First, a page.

Wednesday, 15 March 2017

She Is Perfect, Just the Way She Is

Sorry I haven't written yet this week.  I fell last week and hurt my wrist and shoulder.  And knee.  Well, essentially my entire left side.  I was carrying my 2 year old when I slipped on an icy sidewalk and turned to the left so that I wouldn't land on her.  And as it turns out, since I am now in my mid-30's, I no longer heal overnight.
While once again lying on my couch, I have had time to ponder. 

This wasn't the post I had been planning and working on, but it's really all that I've been thinking of, so here we go.  :)

Our daughter is still being looked at as gifted and possibly being somewhere on the autism spectrum.  While I've known she is a little quirky, somehow having someone want to put that label there makes me feel like less of a good parent.  I have a wonderful friend who has worked in this field for most of her adult career who keeps assuring me that I'm doing everything right in advocating for my child, offering suggestions when I phone with questions about what to do next.  And I feel confident.

But then my daughter wants to know why we're doing all these tests.  We started with the gifted tests as recommended by our school, which proved she is ahead of the average for math and LA.  But then we noticed that some of her behaviours were vastly different than those of her friends. 

She has always talked (A LOT!!!), and she loves people.  So that means that she's just a little awkward around people, not really understanding how to draw out others people's interests in conversation.  Since this is something I too struggle with, we didn't really think any more of it.

My daughter was worried that she would have to do more computer tests (gifted testing was online for us), since she believed she failed them before.  What really happened was that it was a long, boring, silly test that had her making up words and then trying to spell them.  And we got bored.  And she got bored.  And she did the human thing and she clicked random things because her attention span was all used up for the day.  And so her teacher wanted to make sure that the test was as accurate as possible and came over to help her pay attention to the test.  Her teacher said that DD was answering questions faster than she could read them herself!  It was not a failure at all, we just needed to make sure that the test was done to the best she could so that she would be seen for just who she was, and where she is academically.

And we've been talking to her about how God makes all of us special.  Some people are made to be great at math and talking, learning to read really early and struggle in other areas.  We all have strengths and weaknesses, but we are exactly the way God made us.  And He made us on purpose and with a purpose.  Struggles make us stronger and give us the opportunity to learn.

I talked to her about the testing that we are considering now and that there would be no computers.  This would be one on one with another adult.  There are no right or wrong answers for these tests, because they are just looking to meet her where she is and help us to make a plan.  We are all trying to figure out how we can help her to be the best version of her that she can be. 

When I told her that we are hoping that we can learn some new tools for making friends better.  And maybe we could find someone to help her to be more coordinated (the girl is just like I was when I was little, which means she is constantly falling over herself.)  And her eyes lit up.  So much.  And it broke my heart that this beautiful little girl, who can speak at a grade level 5-6 years ahead of her age, would cherish being able to walk in a straight line without falling over.  It is so easy to concentrate on the fact that she is so smart and forget that just because she is, doesn't mean that she doesn't struggle or notice that she's different.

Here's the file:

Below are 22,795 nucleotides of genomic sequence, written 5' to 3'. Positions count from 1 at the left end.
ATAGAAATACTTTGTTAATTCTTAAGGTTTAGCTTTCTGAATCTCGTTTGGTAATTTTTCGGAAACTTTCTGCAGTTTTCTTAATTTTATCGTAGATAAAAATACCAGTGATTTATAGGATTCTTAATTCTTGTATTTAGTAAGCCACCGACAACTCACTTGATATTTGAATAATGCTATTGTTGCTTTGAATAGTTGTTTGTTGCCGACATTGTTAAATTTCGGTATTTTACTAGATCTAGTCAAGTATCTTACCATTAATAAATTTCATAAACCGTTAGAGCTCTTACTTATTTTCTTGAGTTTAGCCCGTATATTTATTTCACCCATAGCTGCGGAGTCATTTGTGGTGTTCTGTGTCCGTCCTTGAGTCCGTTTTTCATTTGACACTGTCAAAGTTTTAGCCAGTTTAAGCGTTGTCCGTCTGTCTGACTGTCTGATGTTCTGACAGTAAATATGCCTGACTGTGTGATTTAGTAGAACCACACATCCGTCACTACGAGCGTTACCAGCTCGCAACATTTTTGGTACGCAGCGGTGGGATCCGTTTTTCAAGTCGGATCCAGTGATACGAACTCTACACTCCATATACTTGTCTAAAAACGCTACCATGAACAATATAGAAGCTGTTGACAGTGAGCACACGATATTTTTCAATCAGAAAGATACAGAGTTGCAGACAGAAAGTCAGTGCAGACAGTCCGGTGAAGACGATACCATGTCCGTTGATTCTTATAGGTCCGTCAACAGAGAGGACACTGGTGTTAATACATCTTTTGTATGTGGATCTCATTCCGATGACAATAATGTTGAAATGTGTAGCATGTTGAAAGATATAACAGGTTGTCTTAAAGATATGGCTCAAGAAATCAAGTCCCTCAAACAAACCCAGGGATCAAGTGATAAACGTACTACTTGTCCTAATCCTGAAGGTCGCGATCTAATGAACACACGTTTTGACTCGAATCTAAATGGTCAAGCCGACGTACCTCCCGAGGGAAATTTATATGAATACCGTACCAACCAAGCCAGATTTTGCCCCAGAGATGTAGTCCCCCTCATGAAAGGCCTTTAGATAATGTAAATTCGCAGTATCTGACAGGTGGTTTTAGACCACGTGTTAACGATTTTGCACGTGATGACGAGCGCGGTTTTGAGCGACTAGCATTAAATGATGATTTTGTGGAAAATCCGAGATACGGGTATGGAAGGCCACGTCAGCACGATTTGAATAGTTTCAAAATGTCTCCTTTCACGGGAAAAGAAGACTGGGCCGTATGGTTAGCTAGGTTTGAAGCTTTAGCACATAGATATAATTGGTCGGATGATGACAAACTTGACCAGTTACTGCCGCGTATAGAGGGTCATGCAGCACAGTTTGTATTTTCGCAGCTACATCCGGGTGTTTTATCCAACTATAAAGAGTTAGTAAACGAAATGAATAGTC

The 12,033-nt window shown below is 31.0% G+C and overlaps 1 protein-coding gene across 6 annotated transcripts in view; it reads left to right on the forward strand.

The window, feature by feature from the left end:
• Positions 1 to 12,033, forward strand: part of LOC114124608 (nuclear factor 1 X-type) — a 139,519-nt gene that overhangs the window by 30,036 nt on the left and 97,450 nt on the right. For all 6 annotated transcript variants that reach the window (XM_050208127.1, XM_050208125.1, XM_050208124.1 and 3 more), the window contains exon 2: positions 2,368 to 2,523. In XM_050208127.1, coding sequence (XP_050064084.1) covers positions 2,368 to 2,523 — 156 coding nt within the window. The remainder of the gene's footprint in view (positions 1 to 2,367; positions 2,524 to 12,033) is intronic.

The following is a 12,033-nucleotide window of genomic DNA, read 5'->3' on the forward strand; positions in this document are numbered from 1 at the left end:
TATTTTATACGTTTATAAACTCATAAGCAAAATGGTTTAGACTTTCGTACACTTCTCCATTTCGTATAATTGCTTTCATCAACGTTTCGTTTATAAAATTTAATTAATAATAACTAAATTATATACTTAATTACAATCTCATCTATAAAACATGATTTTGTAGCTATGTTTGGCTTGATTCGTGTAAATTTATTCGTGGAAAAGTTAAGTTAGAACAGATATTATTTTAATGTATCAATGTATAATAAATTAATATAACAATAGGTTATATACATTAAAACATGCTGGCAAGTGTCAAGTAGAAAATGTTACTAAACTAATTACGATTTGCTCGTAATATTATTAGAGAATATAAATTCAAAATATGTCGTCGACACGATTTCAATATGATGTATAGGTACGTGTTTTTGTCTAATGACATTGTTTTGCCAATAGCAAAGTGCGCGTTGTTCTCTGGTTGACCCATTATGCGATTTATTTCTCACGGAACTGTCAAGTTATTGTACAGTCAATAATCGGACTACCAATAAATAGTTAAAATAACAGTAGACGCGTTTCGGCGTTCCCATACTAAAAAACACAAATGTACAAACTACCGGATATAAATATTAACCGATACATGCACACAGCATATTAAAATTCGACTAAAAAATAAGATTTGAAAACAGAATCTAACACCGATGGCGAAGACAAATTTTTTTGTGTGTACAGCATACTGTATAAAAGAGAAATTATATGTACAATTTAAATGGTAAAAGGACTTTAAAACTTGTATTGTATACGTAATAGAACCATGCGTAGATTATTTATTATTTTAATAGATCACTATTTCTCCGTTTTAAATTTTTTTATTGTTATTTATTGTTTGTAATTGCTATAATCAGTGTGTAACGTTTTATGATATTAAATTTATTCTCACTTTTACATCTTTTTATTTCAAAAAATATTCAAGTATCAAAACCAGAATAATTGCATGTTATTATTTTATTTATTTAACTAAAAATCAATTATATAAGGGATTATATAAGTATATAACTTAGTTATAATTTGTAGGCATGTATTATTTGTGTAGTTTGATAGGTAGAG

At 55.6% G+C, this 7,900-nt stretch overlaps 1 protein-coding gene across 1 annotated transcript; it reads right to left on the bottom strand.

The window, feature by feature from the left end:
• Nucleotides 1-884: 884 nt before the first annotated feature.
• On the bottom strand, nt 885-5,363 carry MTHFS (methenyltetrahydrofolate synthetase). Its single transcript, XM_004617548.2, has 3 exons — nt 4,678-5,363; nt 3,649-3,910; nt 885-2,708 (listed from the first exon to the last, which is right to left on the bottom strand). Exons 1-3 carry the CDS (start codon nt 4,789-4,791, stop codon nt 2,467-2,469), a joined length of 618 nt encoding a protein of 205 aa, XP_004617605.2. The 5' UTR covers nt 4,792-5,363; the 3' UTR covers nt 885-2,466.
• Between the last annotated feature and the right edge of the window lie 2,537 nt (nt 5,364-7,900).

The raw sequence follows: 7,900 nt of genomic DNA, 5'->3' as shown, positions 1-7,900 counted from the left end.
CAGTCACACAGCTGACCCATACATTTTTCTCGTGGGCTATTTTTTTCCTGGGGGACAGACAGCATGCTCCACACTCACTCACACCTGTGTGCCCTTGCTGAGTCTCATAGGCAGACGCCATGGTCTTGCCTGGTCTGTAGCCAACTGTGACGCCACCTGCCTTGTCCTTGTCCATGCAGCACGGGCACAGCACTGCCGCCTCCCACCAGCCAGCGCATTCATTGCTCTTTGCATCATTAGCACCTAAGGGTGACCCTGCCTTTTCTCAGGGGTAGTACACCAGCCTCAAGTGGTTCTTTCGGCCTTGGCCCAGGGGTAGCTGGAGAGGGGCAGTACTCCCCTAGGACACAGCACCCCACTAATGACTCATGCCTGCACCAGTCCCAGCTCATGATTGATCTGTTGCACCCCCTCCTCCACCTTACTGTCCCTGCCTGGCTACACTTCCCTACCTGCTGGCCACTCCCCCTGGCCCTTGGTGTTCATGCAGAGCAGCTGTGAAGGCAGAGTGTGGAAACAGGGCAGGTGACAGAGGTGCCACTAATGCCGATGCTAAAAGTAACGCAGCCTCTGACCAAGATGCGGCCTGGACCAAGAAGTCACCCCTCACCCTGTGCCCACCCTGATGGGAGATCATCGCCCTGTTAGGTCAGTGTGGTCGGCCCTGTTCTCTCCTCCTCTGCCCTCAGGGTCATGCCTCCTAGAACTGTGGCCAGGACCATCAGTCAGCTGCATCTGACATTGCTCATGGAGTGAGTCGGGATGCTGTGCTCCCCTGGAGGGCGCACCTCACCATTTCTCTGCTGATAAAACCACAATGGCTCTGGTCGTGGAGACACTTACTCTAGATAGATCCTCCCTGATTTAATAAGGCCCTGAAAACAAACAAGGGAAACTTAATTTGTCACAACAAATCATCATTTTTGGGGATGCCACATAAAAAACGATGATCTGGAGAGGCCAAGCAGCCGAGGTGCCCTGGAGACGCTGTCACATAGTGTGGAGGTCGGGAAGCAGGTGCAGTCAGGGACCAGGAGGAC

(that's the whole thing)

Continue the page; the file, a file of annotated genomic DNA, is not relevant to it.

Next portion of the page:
The more that we've read, the more we truly see some really cle
ar signs that she fits in the spectrum.  Of the 4 personality marker types we've researched, 2 of them must have been written about her.  I mean, they were her to a "T".  And it got me to thinking that there may be many other people in our boat.  Knowing that there is something a little different about their child but not being able to quite put their finger on it.

Before her, I wasn't a Mom.  She didn't come with a manual.  And for our family, she is just my darling daughter.  I don't want to think of her struggling.  It is so hard to stand by and watch when all you really want to do is rush in and fix everything.  And sometimes, you can't.  And that sucks.

I know that we are in for a long road to a diagnosis.  And that we will have a lot of questions along the way.  And I'm going to try to write about it (while still maintaining my daughters privacy), so that you can walk with us.  And maybe we can walk this walk together.  Or maybe it will just help you to know that you are not alone in this process.

Heavenly Father, I thank you for each of my children.  I thank you that you have made each of them so different, and yet so perfect.  God, I ask that you would guide us in raising them, and that you would fill in all the holes we leave.  That you would open the eyes of our hearts on those difficult days, so that we could see them the way you see them.  And that we would depend on you for strength and perseverance as we advocate for what's best for them.  Help us to find our support network, so that we know we are not the only ones going through this, and that our children are perfect because You made them.  In your name.  Amen.